Marcel Duchamp defies categorization. His conceptual investigations of art as idea undermined what he called the "retinal" or visual appeal of art. Throughout his career, he created editioned projects, many expressly intended to confound issues of originality and authorship. In all he completed one hundred fifty multiples, illustrated books, periodicals, prints, and posters.
Following his initial experimentation with Cubist painting in the early teens, Duchamp emerged as a fiercely independent figure in the Parisian and New York art worlds, encountering the Dada and Surrealist groups from time to time. Among the varied works in his oeuvre, he published three facsimile collections of his working notes. Self-published under the moniker of Duchamp's feminine alter ego, Rrose Sélavy, The Green Box was meant to be a complementary text for his 1915-23 work The Large Glass, now at the Philadelphia Museum of Art. But instead of explaining the iconography of this work, its contents are poetic and ambiguous, even cryptic, offering often contradictory meanings. In all there are ninety-four painstakingly reproduced notes and diagrams, on various sizes and types of paper, in different colored inks. There are also photographs of The Large Glass taken by Man Ray before it was accidentally broken in transit, and of dust collecting on one of its glass panels, as well as several reproductions of related works by Duchamp.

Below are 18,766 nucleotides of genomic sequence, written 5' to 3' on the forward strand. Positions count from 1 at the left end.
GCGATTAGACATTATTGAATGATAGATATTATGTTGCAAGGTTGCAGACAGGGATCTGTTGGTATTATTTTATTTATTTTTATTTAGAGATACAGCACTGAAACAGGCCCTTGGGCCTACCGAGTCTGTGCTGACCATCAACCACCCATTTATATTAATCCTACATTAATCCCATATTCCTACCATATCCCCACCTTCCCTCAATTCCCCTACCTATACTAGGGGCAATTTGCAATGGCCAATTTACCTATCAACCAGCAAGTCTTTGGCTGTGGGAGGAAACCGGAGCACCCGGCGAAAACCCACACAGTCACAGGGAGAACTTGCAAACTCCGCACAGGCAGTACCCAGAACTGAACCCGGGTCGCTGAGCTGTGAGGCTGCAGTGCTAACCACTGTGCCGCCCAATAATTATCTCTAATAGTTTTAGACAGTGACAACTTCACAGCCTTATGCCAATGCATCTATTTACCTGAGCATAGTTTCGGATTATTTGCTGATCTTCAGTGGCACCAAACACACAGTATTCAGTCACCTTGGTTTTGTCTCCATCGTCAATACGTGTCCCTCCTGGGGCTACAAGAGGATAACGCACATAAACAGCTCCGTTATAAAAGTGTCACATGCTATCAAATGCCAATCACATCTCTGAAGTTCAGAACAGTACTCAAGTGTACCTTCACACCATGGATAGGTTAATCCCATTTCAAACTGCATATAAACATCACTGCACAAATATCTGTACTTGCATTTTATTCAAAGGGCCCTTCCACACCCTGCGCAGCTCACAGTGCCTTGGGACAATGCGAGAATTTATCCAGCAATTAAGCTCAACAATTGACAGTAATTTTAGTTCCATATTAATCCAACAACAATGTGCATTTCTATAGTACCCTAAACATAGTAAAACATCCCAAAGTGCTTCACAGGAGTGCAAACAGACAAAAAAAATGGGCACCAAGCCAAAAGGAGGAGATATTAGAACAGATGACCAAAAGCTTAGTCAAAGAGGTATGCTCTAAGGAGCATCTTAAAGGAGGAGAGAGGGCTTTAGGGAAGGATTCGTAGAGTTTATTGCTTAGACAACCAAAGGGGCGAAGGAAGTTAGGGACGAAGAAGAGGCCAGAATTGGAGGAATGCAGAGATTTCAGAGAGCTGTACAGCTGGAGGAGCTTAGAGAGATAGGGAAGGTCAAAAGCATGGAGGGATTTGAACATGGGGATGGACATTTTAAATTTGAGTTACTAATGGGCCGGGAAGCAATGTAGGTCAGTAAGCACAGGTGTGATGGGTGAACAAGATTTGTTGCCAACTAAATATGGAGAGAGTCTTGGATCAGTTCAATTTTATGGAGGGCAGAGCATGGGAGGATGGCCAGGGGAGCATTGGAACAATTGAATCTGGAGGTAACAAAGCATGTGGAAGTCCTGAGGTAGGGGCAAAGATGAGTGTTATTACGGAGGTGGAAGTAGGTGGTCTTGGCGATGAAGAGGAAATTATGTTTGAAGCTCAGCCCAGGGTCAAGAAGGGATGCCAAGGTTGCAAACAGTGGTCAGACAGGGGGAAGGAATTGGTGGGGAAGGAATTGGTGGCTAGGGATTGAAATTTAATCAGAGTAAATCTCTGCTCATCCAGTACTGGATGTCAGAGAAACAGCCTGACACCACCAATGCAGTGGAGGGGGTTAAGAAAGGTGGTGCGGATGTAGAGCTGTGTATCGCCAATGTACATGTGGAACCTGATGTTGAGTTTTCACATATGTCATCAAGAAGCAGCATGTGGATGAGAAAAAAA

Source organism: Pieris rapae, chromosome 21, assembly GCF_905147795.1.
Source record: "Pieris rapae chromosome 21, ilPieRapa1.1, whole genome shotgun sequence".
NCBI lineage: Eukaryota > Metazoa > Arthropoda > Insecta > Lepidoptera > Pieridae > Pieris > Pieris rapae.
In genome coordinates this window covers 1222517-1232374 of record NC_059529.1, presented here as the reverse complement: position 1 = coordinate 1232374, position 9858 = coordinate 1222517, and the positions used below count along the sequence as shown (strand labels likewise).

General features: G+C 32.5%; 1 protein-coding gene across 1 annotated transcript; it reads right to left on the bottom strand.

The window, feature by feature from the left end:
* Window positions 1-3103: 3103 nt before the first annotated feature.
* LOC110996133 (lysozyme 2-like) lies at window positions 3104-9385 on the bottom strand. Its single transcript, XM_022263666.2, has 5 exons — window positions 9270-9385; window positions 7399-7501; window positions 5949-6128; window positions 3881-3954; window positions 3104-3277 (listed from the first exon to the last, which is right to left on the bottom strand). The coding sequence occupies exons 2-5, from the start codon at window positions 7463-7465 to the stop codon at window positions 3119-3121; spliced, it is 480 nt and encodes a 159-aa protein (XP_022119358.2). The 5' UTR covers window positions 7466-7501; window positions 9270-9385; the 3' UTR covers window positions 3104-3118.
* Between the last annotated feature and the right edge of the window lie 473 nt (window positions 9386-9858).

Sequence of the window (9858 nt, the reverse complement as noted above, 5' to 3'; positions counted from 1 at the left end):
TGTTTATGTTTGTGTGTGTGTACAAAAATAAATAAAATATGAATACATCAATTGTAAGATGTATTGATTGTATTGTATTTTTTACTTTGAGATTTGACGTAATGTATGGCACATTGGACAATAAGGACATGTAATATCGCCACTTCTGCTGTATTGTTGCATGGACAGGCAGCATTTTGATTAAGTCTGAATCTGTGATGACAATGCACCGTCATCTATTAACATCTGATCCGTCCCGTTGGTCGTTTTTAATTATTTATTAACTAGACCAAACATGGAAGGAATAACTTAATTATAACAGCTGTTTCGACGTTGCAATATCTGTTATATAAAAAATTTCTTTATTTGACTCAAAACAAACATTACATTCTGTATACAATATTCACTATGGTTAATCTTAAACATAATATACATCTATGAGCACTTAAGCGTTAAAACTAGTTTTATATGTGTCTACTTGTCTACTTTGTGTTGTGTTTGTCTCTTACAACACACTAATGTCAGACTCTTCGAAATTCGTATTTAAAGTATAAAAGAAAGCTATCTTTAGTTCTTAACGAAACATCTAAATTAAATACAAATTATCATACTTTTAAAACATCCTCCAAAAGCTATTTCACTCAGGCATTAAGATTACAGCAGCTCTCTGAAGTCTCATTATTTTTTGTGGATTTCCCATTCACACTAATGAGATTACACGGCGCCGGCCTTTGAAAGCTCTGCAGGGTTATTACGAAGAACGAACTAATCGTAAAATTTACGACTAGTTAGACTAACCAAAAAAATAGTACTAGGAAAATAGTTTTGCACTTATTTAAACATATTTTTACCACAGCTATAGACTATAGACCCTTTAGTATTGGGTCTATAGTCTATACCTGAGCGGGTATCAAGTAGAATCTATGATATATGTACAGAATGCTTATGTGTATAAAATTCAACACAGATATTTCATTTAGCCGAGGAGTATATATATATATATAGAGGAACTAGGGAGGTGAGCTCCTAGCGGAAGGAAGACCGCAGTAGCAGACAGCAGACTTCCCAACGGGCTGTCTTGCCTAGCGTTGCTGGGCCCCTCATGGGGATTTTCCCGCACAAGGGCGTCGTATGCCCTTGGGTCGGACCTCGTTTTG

Originally executed between 1911 and 1920, these notes and sketches include ideas for The Large Glass, among them stories about the so-called Bride and Bachelors portrayed there. Duchamp wanted these notes to be presented in random order in The Green Box, so that each reader's individual choices and personal preferences could determine a chance sequence.
from Deborah Wye, Artists and Prints: Masterworks from The Museum of Modern Art, New York: The Museum of Modern Art, 2004